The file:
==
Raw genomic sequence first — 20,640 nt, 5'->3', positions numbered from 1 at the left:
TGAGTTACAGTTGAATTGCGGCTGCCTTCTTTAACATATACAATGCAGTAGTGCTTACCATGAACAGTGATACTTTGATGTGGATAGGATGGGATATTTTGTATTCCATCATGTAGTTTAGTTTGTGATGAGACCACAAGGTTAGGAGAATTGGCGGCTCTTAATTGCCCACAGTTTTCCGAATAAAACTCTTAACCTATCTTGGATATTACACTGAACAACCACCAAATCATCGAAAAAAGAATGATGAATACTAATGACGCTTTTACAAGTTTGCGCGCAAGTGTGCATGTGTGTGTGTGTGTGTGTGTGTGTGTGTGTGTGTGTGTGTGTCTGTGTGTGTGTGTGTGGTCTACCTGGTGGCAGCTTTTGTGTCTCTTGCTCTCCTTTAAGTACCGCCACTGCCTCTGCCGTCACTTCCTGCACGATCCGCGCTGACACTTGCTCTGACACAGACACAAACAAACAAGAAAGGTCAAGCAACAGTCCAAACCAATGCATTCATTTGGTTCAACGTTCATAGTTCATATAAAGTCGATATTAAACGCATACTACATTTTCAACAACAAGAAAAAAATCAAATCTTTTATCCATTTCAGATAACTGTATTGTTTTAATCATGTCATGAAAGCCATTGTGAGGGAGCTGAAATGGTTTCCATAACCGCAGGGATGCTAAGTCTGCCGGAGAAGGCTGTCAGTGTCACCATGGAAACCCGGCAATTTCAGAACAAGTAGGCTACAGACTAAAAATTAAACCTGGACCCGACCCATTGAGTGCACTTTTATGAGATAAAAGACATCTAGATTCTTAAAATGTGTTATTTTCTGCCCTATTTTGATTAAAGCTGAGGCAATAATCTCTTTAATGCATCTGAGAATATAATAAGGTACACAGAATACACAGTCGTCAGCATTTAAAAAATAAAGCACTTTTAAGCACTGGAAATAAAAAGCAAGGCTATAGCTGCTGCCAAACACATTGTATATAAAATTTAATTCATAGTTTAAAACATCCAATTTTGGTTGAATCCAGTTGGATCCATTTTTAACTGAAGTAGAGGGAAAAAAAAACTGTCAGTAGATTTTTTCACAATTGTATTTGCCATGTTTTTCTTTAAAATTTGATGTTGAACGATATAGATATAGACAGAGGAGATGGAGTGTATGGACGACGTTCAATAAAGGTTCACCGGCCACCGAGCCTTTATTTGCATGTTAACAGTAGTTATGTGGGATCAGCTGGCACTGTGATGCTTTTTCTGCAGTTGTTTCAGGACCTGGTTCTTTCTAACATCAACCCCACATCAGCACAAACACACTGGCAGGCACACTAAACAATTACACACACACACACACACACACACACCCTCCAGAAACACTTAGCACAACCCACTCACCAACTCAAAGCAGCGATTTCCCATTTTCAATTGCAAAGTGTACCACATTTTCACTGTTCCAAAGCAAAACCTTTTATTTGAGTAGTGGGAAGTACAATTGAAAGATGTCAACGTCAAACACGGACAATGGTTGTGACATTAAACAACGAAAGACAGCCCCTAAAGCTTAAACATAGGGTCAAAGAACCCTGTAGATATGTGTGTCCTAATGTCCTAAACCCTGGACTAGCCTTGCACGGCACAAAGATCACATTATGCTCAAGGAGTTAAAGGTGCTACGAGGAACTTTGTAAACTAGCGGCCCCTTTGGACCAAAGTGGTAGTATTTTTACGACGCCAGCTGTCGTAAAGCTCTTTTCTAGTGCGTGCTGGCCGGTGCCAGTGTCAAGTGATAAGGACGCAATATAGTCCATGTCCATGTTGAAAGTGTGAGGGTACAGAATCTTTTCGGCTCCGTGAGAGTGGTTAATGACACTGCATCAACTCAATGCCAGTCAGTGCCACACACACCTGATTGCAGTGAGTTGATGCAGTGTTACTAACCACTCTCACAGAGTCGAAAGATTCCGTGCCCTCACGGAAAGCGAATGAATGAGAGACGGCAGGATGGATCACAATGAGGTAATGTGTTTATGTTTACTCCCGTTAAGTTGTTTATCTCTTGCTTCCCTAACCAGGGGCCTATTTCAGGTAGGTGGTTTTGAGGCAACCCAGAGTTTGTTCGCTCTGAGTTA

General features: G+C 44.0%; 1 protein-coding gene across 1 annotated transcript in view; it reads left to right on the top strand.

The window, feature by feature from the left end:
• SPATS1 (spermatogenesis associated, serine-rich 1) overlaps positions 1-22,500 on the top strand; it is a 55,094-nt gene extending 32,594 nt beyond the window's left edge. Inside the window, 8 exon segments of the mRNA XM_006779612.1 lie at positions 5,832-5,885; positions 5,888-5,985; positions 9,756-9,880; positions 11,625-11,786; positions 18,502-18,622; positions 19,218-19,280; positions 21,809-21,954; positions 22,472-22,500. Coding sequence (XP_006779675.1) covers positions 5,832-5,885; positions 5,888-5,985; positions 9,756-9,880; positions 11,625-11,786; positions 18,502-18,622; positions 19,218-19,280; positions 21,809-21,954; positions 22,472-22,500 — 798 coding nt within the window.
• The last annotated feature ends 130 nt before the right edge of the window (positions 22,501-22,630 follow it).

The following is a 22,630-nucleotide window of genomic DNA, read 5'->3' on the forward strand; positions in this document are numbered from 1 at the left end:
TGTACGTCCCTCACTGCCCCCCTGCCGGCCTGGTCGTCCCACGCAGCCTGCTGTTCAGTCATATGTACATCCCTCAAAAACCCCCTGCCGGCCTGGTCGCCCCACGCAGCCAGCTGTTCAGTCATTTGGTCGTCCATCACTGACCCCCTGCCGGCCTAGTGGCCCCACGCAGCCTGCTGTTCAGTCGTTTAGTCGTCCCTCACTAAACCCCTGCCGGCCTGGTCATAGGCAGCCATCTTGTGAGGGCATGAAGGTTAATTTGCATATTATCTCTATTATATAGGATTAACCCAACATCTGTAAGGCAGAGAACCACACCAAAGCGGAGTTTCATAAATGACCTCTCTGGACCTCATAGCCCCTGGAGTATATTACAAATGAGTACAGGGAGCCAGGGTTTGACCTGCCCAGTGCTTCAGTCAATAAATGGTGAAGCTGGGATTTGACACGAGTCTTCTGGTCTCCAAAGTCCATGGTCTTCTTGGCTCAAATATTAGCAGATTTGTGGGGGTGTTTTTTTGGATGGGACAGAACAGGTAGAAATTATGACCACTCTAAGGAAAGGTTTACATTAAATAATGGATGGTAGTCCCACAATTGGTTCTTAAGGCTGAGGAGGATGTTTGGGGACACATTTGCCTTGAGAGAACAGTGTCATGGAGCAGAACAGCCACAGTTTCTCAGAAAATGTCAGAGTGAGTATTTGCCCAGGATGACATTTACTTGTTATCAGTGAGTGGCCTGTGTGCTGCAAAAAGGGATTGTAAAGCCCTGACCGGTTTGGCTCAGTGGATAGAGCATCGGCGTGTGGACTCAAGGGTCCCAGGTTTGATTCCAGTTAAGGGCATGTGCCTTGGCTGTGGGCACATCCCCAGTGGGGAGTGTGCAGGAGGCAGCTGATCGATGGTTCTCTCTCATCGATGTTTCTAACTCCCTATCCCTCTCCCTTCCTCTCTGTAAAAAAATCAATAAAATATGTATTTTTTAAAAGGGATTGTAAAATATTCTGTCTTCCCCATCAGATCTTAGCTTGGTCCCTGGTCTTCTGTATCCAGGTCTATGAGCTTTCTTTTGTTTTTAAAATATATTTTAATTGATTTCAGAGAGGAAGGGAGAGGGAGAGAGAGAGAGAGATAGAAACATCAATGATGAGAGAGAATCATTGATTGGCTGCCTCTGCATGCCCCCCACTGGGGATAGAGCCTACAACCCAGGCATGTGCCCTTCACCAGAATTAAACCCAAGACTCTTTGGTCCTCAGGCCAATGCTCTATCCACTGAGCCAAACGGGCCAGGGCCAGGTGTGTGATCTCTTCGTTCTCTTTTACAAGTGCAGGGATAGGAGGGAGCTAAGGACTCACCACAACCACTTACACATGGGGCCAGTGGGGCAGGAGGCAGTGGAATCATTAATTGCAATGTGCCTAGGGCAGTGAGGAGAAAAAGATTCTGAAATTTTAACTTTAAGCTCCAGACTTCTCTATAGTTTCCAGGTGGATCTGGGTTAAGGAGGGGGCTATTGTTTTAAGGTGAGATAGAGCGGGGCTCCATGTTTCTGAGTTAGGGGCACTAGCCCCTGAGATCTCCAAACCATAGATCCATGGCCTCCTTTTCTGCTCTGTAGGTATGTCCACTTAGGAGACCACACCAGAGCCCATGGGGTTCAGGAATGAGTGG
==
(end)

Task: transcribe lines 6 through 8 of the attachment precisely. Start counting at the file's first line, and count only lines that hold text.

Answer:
• The last annotated feature ends 130 nt before the right edge of the window (positions 22,501-22,630 follow it).

The following is a 22,630-nucleotide window of genomic DNA, read 5'->3' on the forward strand; positions in this document are numbered from 1 at the left end:
TGTACGTCCCTCACTGCCCCCCTGCCGGCCTGGTCGTCCCACGCAGCCTGCTGTTCAGTCATATGTACATCCCTCAAAAACCCCCTGCCGGCCTGGTCGCCCCACGCAGCCAGCTGTTCAGTCATTTGGTCGTCCATCACTGACCCCCTGCCGGCCTAGTGGCCCCACGCAGCCTGCTGTTCAGTCGTTTAGTCGTCCCTCACTAAACCCCTGCCGGCCTGGTCATAGGCAGCCATCTTGTGAGGGCATGAAGGTTAATTTGCATATTATCTCTATTATATAGGATTAACCCAACATCTGTAAGGCAGAGAACCACACCAAAGCGGAGTTTCATAAATGACCTCTCTGGACCTCATAGCCCCTGGAGTATATTACAAATGAGTACAGGGAGCCAGGGTTTGACCTGCCCAGTGCTTCAGTCAATAAATGGTGAAGCTGGGATTTGACACGAGTCTTCTGGTCTCCAAAGTCCATGGTCTTCTTGGCTCAAATATTAGCAGATTTGTGGGGGTGTTTTTTTGGATGGGACAGAACAGGTAGAAATTATGACCACTCTAAGGAAAGGTTTACATTAAATAATGGATGGTAGTCCCACAATTGGTTCTTAAGGCTGAGGAGGATGTTTGGGGACACATTTGCCTTGAGAGAACAGTGTCATGGAGCAGAACAGCCACAGTTTCTCAGAAAATGTCAGAGTGAGTATTTGCCCAGGATGACATTTACTTGTTATCAGTGAGTGGCCTGTGTGCTGCAAAAAGGGATTGTAAAGCCCTGACCGGTTTGGCTCAGTGGATAGAGCATCGGCGTGTGGACTCAAGGGTCCCAGGTTTGATTCCAGTTAAGGGCATGTGCCTTGGCTGTGGGCACATCCCCAGTGGGGAGTGTGCAGGAGGCAGCTGATCGATGGTTCTCTCTCATCGATGTTTCTAACTCCCTATCCCTCTCCCTTCCTCTCTGTAAAAAAATCAATAAAATATGTATTTTTTAAAAGGGATTGTAAAATATTCTGTCTTCCCCATCAGATCTTAGCTTGGTCCCTGGTCTTCTGTATCCAGGTCTATGAGCTTTCTTTTGTTTTTAAAATATATTTTAATTGATTTCAGAGAGGAAGGGAGAGGGAGAGAGAGAGAGAGATAGAAACATCAATGATGAGAGAGAATCATTGATTGGCTGCCTCTGCATGCCCCCCACTGGGGATAGAGCCTACAACCCAGGCATGTGCCCTTCACCAGAATTAAACCCAAGACTCTTTGGTCCTCAGGCCAATGCTCTATCCACTGAGCCAAACGGGCCAGGGCCAGGTGTGTGATCTCTTCGTTCTCTTTTACAAGTGCAGGGATAGGAGGGAGCTAAGGACTCACCACAACCACTTACACATGGGGCCAGTGGGGCAGGAGGCAGTGGAATCATTAATTGCAATGTGCCTAGGGCAGTGAGGAGAAAAAGATTCTGAAATTTTAACTTTAAGCTCCAGACTTCTCTATAGTTTCCAGGTGGATCTGGGTTAAGGAGGGGGCTATTGTTTTAAGGTGAGATAGAGCGGGGCTCCATGTTTCTGAGTTAGGGGCACTAGCCCCTGAGATCTCCAAACCATAGATCCATGGCCTCCTTTTCTGCTCTGTAGGTATGTCCACTTAGGAGACCACACCAGAGCCCATGGGGTTCAGGAATGAGTGG